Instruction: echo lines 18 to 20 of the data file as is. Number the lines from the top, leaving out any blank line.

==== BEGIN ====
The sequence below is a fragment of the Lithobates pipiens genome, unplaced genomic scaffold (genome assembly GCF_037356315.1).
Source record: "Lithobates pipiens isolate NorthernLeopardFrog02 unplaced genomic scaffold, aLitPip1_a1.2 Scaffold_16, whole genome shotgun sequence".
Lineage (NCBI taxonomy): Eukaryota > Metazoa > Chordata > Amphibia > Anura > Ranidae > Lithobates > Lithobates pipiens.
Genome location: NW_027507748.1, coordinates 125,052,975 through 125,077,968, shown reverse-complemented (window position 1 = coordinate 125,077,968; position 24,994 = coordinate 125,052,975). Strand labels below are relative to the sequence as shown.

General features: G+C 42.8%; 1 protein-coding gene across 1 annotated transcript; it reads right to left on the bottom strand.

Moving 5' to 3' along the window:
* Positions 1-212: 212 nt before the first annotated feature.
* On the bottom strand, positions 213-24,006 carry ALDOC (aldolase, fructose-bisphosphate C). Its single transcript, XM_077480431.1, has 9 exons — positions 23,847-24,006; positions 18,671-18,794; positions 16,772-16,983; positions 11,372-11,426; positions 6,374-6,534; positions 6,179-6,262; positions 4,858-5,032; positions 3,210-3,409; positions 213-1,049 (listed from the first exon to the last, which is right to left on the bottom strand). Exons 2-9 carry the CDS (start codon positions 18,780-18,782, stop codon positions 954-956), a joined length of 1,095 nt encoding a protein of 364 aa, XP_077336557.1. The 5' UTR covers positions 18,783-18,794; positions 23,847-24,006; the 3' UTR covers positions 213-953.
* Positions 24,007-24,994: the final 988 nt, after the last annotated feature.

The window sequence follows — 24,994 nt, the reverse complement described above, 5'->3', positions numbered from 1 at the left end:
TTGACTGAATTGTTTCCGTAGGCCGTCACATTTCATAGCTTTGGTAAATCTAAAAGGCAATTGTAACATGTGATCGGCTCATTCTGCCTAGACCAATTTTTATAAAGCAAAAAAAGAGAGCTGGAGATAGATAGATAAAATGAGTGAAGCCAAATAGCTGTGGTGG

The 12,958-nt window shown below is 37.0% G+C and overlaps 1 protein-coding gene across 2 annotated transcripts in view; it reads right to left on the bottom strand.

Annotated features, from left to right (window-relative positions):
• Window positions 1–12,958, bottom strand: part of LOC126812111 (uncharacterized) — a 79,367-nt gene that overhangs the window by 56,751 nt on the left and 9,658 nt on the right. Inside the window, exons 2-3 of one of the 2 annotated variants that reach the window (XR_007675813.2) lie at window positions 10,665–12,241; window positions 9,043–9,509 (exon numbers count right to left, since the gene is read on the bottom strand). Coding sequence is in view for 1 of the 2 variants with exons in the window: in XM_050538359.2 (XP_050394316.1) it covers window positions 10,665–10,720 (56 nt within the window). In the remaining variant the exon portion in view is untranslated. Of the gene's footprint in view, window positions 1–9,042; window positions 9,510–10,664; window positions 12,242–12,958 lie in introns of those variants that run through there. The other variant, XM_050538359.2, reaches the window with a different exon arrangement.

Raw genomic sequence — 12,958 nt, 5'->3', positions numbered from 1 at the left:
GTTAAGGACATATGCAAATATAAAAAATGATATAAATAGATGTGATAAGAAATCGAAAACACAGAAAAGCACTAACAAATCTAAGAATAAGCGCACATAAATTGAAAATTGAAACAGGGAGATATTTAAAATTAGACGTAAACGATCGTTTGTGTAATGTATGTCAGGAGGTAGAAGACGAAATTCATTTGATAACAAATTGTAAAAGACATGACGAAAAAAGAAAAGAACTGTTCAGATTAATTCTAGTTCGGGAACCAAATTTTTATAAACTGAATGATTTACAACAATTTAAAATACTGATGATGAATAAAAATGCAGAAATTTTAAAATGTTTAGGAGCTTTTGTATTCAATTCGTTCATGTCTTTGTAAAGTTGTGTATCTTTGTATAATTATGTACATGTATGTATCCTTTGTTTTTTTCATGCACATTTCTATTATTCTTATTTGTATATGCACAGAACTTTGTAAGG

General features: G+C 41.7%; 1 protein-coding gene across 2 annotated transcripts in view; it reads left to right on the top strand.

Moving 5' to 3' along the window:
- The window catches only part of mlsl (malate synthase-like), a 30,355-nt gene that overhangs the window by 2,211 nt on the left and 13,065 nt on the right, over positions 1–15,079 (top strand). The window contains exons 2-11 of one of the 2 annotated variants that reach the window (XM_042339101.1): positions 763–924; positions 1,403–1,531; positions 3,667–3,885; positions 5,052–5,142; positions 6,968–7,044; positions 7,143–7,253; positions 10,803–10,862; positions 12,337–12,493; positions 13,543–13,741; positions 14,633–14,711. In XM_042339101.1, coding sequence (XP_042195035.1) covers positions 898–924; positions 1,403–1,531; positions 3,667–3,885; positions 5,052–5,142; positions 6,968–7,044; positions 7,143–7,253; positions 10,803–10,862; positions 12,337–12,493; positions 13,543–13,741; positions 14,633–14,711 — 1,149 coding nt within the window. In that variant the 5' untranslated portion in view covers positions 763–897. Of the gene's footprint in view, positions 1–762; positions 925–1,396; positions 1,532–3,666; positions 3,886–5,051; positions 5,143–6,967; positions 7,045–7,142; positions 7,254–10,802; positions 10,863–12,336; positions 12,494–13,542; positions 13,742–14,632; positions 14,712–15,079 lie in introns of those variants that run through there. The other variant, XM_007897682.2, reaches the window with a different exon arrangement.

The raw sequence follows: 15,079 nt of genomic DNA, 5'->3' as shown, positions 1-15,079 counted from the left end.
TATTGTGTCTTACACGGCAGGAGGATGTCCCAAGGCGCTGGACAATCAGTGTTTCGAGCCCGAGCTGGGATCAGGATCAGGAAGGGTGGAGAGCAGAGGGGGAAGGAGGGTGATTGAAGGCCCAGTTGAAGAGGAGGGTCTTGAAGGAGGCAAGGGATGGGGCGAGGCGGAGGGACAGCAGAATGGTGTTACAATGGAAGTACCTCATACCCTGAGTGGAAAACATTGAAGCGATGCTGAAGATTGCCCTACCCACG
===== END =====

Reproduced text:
Moving 5' to 3' along the window:
- The window catches only part of mlsl (malate synthase-like), a 30,355-nt gene that overhangs the window by 2,211 nt on the left and 13,065 nt on the right, over positions 1–15,079 (top strand). The window contains exons 2-11 of one of the 2 annotated variants that reach the window (XM_042339101.1): positions 763–924; positions 1,403–1,531; positions 3,667–3,885; positions 5,052–5,142; positions 6,968–7,044; positions 7,143–7,253; positions 10,803–10,862; positions 12,337–12,493; positions 13,543–13,741; positions 14,633–14,711. In XM_042339101.1, coding sequence (XP_042195035.1) covers positions 898–924; positions 1,403–1,531; positions 3,667–3,885; positions 5,052–5,142; positions 6,968–7,044; positions 7,143–7,253; positions 10,803–10,862; positions 12,337–12,493; positions 13,543–13,741; positions 14,633–14,711 — 1,149 coding nt within the window. In that variant the 5' untranslated portion in view covers positions 763–897. Of the gene's footprint in view, positions 1–762; positions 925–1,396; positions 1,532–3,666; positions 3,886–5,051; positions 5,143–6,967; positions 7,045–7,142; positions 7,254–10,802; positions 10,863–12,336; positions 12,494–13,542; positions 13,742–14,632; positions 14,712–15,079 lie in introns of those variants that run through there. The other variant, XM_007897682.2, reaches the window with a different exon arrangement.

The raw sequence follows: 15,079 nt of genomic DNA, 5'->3' as shown, positions 1-15,079 counted from the left end.